Google: You’ll Almost Never Restore Your Rankings To Previous State After Penalty

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Google’s John Mueller said in a Google+ hangout this morning at the 8:09 mark that after you “recover” from a penalty, “it’s almost never going to be that we will just restore the previous state” of your rankings you had prior to the penalty.

Why, he said because the web evolves and because of that, things won’t be the same. Of course, you and I know that penalty removal does not mean you rank in the same spot you did rank before you had a penalty. Why, well, the signals that you had to rank you originally no longer are benefiting you. But John didn’t say that, I think he wanted to though.

Here is the full transcript:


We lost half of our rankings after an algorithm update (probably Panda), and other sites that copied our content started ranking above us. Will Google restore our rankings (copied pages by others) when we fix the all search quality issues?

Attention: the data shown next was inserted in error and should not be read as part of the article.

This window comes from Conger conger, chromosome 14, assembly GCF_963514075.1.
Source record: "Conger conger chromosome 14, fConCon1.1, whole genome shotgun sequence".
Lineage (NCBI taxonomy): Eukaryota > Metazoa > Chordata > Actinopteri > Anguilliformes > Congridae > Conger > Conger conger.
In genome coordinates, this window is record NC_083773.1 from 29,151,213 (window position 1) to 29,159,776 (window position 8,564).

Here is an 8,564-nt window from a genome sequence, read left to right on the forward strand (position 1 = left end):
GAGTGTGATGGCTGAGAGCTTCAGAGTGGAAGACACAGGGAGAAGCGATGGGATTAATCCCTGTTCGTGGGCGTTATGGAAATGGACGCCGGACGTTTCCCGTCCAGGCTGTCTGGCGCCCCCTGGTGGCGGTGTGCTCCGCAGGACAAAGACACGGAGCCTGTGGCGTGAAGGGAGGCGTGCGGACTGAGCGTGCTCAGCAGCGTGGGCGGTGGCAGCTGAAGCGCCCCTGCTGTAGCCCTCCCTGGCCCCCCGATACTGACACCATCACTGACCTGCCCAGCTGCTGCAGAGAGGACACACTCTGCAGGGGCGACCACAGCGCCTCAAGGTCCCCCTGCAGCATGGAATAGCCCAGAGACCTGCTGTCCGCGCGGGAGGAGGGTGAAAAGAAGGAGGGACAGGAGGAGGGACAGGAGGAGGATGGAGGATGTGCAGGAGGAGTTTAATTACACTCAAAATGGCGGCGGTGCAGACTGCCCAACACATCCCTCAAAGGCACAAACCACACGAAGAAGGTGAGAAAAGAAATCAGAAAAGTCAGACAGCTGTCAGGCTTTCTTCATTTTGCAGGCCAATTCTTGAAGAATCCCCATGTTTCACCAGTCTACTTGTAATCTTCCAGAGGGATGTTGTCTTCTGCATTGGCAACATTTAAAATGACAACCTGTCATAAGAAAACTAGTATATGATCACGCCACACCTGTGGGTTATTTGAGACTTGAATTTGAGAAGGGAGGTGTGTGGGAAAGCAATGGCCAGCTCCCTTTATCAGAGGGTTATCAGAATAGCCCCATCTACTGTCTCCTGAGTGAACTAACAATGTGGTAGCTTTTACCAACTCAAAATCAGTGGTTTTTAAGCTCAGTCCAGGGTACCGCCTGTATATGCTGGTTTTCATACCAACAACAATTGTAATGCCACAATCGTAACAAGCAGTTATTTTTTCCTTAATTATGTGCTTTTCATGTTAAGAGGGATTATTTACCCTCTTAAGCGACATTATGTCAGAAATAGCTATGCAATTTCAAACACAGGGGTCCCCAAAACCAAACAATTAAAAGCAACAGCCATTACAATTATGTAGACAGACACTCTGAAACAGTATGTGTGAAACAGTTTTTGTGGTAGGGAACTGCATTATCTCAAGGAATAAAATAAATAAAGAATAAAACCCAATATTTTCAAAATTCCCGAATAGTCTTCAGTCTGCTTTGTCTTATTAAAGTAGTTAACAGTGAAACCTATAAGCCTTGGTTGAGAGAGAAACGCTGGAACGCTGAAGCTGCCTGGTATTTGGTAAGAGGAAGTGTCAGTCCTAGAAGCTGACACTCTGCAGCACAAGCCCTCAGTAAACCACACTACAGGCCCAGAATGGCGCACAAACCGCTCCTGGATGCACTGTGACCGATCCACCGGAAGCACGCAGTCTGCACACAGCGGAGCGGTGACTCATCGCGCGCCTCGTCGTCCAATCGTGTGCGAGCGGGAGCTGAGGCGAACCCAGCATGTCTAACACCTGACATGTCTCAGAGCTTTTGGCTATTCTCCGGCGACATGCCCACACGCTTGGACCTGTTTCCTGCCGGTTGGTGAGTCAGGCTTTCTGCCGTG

In general we will try to take that into account. When we see that site make significant changes in the quality of the pages. So that’s something where I suspect you’ll see positive changes.

It’s almost never going to be that we will just restore the previous state because things evolve on the internet, things evolve in our algorithms and any previous state will be different when we look at it now. So even if nothing happened with your website with our algorithms in the meantime the rest of the web will have evolved, so that previous state might be different from the new state that that will come up.

So that’s something where sometimes we see this question with regards to short-term changes that sometimes we also see this question with regards to long-term changes. Where it’s like three years ago my site was ranking at this position for these queries and I fixed the issues that were involved, will my rank like that again? And obviously especially over a longer period of time like a couple of years that the web will have evolved, things will have changed quite a bit in search.

Here is the video:

Forum discussion at Google+.

This post originally from Search Round table and it's respective author (Barry Schwartz) {{post_author_url